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North America's unconventional shale gas as feed for LNG export projects – Market maker or market breaker ?

10 May 2013 IHS Markit Energy Expert

Game changer. The rapid development of unconventional gas resources in North America is potentially a game changer for the global LNG market over the coming years. It was only about five years ago that industry expectations were for the US to become one of the world's largest importers of LNG. Today, that expectation is turned upside down as the US could be on the road to becoming one of the world's largest exporters of LNG.

While there remains considerable uncertainty over future export levels and timing, the introduction of LNG exports from the US lower 48 will have far reaching impacts on the future structure of the global LNG industry. The uncertainty centers around the extent and impact of change resulting from North America's unconventional gas revolution.

North America leads the development of new LNG supply projects

lng capacity chart

Worldwide, installed gas liquefaction capacity currently in operation stands at just under 280 million tonnes per annum (p.a.) with nearly 100 million tonnes p.a. of capacity under construction. However, with an inventory of more than 500 million tonnes p.a. of potential capacity at various stages of development- of which more than 250 million tonnes p.a. is located in North America-potential LNG supply availability is unprecedented in the industry's history.

According to estimates made by the Global LNG team at IHS CERA, the global market requires 60 million tonnes p.a. of capacity to be progressed to a Final Investment Decision (FID) by 2016 for start-up by 2020 if current tight market conditions are not to be repeated. Looking further into the future, the Global LNG team estimates that total liquefaction capacity will have to be around 600 million tonnes p.a. by 2030 - a doubling of today's capacity but far lower than the current inventory of potential LNG supply projects.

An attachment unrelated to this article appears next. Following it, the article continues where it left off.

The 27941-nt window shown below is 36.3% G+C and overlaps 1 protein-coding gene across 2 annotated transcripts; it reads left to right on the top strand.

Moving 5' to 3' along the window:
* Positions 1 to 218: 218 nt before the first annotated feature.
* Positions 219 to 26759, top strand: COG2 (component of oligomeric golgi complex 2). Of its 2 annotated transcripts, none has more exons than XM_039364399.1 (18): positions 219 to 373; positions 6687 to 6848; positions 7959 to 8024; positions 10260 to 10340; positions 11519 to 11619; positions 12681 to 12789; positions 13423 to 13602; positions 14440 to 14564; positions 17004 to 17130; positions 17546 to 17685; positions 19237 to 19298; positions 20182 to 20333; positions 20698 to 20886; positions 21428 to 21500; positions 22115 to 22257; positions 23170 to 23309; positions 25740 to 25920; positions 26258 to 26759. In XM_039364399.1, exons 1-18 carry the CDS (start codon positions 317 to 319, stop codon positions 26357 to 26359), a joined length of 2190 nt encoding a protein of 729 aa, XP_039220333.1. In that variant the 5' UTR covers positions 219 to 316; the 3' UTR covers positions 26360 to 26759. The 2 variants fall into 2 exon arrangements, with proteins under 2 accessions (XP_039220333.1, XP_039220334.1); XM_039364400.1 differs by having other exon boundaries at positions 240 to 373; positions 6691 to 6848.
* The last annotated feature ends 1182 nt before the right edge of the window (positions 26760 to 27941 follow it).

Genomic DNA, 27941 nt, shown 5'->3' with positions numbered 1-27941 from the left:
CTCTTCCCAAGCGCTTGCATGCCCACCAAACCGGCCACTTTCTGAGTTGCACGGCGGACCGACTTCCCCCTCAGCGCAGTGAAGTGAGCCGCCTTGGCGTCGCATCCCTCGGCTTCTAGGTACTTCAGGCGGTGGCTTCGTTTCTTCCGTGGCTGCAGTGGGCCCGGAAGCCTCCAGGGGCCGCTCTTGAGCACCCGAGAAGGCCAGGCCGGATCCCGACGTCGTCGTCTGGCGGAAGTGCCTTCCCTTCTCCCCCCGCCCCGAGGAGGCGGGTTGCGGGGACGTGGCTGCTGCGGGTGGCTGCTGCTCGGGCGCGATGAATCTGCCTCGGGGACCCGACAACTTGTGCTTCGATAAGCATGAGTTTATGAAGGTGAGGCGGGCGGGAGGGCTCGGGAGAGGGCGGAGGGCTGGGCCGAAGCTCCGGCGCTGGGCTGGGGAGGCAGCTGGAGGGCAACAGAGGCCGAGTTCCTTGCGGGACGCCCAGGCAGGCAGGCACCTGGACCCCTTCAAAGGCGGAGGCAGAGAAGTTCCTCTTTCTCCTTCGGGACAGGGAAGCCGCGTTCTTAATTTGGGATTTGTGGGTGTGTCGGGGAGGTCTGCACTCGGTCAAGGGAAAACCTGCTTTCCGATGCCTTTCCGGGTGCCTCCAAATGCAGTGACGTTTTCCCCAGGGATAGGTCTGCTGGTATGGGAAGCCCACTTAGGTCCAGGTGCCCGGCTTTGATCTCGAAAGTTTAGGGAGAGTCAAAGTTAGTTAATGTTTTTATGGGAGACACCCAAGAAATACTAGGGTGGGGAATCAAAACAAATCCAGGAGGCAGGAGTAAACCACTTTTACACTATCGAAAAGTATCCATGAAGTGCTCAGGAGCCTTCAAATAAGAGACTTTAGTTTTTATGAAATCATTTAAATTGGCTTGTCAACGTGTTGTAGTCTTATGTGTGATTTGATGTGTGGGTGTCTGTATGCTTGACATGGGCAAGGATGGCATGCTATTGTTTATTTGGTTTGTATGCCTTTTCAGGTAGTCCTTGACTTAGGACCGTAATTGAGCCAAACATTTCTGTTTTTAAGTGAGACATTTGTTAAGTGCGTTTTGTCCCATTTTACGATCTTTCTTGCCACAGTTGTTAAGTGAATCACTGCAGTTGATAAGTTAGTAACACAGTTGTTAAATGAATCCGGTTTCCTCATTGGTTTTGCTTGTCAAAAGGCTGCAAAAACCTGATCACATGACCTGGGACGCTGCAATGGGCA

Not all LNG projects will take FID – but what happens if over-exuberance prevails? Clearly, the inventory of potential LNG export projects far exceeds market demand forecasts which are also subject to considerable uncertainty for several reasons:

  • The lack of a definitive nuclear power policy in Japan
  • The "Two Lost Decades of Gas Demand" in Europe (as described by the IHS European Gas team)
  • The intermittency of renewable power in Europe
  • The challenges facing the development of new LNG import markets in Asia

It is evident from the IHS Global LNG Project Ranking Matrix only a few of the LNG supply projects are close to taking FID currently and many of the proposed projects have much to do before FID can be considered. The road ahead for most of these projects will be long and tiresome - considerable sponsor stamina and willpower is going to be needed to progress these to construction.

Gas pricing by oil indexation may not survive. Events of the last few years have demonstrated that the global LNG market is currently in a period of transition. Pricing mechanisms that link the price of gas to that of oil (so called oil indexation) are disappearing from long-term pipeline gas and LNG supply contracts into Europe and are coming under increasing pressure in Asia with the emergence of LNG supply contracts that are priced against a traded gas hub such as Henry Hub in North America and the National Balancing Point (NBP) in the UK. LNG supply from the United States is already setting a new global competitive price reference against which potential new LNG supply projects must compete, but if project development exuberance prevails to the extent that supply is in excess of demand, then subsequent change will be more dramatic.

The IHS study The New Map of Global Gas, concludes that oil indexation can remain dominant as a pricing mechanism for Asian term supply of LNG if development of LNG export capacity from North America occurs at an orderly or restrained rate. However, these pricing dynamics come under considerable pressure if over-exuberance prevails. Of greater significance is the impact that the IHS "Gas Export Surplus" scenario has on spot LNG and gas prices around the world with the consequence of classic commodity "boom-bust" cycles and producers/marketers having to compete on a cash cost of supply basis during times of plentiful supply. The market maker or market breaker impacts from the North America shale gas revolution hinge on how the decisions and speed of development roll out.

Posted 10 May 2013

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